Review: Seymour: An Introduction
Seymour Bernstein has music in his blood and bones. So intrinsic to his very existence are the notes he plays on his beloved piano. One gets the sense the 81 year old piano teacher would have evaporated into thin air a long time ago. I hesitate to say that a lack of music in his life would have killed him because he seems too strong and self-aware of a person to let anything other than father time claim him at this point. Plus, if he can be happy as a teacher of new pupils and not performing for over thirty years in front of an audience, it stands as proof that he’s so professional an artist (and with nothing really left to prove) that his art can sustain him as long as he’s happy creating it.
Bernstein is the subject of actor Ethan Hawke’s debut documentary feature Seymour: An Introduction, a wonderfully touching look at one of the most relaxed and down to earth artists you’ll probably ever encounter on screen. One of the most accomplished and critically lauded classical pianists to ever perform, Bernstein gave up performing at the age of 50 because he seemed to be overthinking it. He was getting nervous jitters that had never affected him before. In danger of walking away from what essentially made him who he is, Bernstein took to teaching younger students and never looked back. In the process, he became a mentor and friend to many who needed proper guidance instead of being constantly shouted at Whiplash-style.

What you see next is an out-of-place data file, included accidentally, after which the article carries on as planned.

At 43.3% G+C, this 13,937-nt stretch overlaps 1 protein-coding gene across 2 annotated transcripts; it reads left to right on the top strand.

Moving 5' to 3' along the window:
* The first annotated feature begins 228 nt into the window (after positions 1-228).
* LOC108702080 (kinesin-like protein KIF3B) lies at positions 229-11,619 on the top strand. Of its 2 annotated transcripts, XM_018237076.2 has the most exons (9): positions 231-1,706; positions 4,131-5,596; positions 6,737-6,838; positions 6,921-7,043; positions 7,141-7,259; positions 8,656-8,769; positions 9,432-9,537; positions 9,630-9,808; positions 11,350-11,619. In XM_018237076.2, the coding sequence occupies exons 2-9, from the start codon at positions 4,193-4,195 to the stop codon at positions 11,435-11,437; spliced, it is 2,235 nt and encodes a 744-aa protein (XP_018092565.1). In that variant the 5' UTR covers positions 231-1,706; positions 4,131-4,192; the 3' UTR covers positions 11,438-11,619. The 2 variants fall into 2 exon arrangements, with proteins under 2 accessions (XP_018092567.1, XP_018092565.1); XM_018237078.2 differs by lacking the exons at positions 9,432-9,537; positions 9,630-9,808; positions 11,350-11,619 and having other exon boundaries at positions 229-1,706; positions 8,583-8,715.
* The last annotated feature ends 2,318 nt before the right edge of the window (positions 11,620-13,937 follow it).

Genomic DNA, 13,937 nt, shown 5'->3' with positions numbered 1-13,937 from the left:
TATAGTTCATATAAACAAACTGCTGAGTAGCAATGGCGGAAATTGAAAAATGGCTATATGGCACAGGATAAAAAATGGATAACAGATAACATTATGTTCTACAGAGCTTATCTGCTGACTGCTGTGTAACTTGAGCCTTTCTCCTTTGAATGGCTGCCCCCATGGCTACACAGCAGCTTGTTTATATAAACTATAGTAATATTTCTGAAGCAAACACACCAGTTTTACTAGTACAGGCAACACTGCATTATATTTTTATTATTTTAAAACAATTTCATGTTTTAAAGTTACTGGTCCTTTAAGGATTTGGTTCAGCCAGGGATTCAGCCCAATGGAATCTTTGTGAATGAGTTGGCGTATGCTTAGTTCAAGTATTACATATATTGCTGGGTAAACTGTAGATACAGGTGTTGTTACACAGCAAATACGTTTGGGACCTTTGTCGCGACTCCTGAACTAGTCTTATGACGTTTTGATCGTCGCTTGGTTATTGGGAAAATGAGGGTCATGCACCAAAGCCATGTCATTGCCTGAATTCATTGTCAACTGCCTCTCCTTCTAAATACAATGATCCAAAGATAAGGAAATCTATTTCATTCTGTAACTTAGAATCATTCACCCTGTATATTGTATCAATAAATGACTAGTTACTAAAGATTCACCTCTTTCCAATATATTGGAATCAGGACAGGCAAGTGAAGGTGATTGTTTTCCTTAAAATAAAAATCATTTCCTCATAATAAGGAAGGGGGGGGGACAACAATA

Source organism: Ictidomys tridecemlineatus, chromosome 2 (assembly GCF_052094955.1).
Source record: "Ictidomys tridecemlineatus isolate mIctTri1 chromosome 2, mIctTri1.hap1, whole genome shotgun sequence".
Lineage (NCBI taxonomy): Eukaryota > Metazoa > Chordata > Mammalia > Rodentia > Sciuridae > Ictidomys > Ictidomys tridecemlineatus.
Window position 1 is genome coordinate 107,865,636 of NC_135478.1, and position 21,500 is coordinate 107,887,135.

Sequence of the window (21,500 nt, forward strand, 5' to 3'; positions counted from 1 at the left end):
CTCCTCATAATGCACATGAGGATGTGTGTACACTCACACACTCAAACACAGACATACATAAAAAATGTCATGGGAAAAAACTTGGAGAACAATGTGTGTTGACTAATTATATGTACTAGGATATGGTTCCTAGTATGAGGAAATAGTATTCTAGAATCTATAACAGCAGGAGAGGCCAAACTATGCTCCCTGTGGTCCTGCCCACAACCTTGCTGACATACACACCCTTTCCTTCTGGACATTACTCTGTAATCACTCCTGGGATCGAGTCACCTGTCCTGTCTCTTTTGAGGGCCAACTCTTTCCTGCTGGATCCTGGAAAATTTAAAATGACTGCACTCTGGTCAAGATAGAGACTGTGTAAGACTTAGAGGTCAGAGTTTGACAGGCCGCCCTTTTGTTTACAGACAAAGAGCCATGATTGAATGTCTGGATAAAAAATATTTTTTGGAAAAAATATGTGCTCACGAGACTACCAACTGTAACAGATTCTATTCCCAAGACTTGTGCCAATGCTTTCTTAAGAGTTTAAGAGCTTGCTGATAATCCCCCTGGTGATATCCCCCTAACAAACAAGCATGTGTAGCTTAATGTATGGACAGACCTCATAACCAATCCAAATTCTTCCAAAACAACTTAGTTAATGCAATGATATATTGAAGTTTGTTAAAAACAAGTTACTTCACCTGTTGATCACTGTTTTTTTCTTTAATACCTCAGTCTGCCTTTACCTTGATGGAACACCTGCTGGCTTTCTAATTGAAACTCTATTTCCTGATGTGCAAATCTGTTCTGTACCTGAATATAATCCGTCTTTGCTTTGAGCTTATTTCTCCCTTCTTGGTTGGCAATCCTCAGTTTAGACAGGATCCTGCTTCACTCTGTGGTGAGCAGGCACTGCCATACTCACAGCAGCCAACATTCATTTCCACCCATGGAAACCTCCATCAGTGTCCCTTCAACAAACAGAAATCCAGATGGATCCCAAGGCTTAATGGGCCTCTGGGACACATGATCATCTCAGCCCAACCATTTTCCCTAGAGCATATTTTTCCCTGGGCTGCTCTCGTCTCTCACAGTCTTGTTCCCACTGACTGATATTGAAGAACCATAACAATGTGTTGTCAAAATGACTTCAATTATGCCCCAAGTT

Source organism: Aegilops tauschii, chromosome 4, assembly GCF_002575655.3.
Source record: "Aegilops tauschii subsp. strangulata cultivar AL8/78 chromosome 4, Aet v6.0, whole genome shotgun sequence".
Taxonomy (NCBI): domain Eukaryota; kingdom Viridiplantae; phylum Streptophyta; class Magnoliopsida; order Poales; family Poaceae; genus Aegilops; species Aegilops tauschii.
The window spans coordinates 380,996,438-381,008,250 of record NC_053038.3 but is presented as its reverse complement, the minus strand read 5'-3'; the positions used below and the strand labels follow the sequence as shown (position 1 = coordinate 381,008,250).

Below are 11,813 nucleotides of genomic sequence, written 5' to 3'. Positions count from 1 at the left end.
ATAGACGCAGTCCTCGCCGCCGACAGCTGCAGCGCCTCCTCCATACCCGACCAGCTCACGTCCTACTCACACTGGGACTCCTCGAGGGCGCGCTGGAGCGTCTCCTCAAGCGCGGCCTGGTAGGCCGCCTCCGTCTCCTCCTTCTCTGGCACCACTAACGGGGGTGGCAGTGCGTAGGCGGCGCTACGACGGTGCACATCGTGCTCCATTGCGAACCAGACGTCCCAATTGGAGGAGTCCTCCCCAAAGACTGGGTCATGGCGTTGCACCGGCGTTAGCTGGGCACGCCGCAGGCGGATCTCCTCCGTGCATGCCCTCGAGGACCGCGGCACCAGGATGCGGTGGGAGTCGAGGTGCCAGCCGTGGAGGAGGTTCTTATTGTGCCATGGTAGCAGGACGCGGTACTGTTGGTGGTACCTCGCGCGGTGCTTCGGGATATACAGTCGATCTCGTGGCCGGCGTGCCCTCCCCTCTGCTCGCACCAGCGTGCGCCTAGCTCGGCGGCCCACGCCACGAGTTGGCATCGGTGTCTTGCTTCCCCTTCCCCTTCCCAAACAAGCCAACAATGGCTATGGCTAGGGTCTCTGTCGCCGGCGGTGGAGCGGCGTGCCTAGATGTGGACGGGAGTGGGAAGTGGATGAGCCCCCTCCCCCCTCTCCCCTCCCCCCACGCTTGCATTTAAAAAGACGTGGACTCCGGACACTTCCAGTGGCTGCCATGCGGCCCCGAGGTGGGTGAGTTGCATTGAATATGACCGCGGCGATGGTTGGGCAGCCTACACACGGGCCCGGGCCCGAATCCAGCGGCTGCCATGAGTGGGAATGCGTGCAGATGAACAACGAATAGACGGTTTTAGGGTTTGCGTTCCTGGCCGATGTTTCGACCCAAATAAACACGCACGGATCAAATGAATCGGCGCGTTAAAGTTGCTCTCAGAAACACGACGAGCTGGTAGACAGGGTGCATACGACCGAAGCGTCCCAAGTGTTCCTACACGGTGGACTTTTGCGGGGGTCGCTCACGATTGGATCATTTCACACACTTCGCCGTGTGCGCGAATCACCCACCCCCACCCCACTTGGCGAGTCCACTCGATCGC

Hawke speaks with past and present students, and allows himself to interact with Bernstein on camera several times, but his direction in relaying this man’s inspiring story takes a more laissez faire approach. Plenty has been written about Bernstein’s past successes and personal life (including by Bernstein in his 2002 memoir), so Hawke places the emphasis firmly on the art form and the man who helps to shape it every day with well thought out advice and guidance towards those that seek to keep it vibrant and relevant. It’s actually more engaging to watch Bernstein talk about his art than simply watching him talk about himself. It closes the gap between the art and the artist with a great degree of skill, even if Hawke’s assembly seems somewhat aimless in terms of how to put it all together. But once the film shows Bernstein’s triumphant first performance in decades, the film’s winning spirit and nuanced intimacy carries the day perfectly.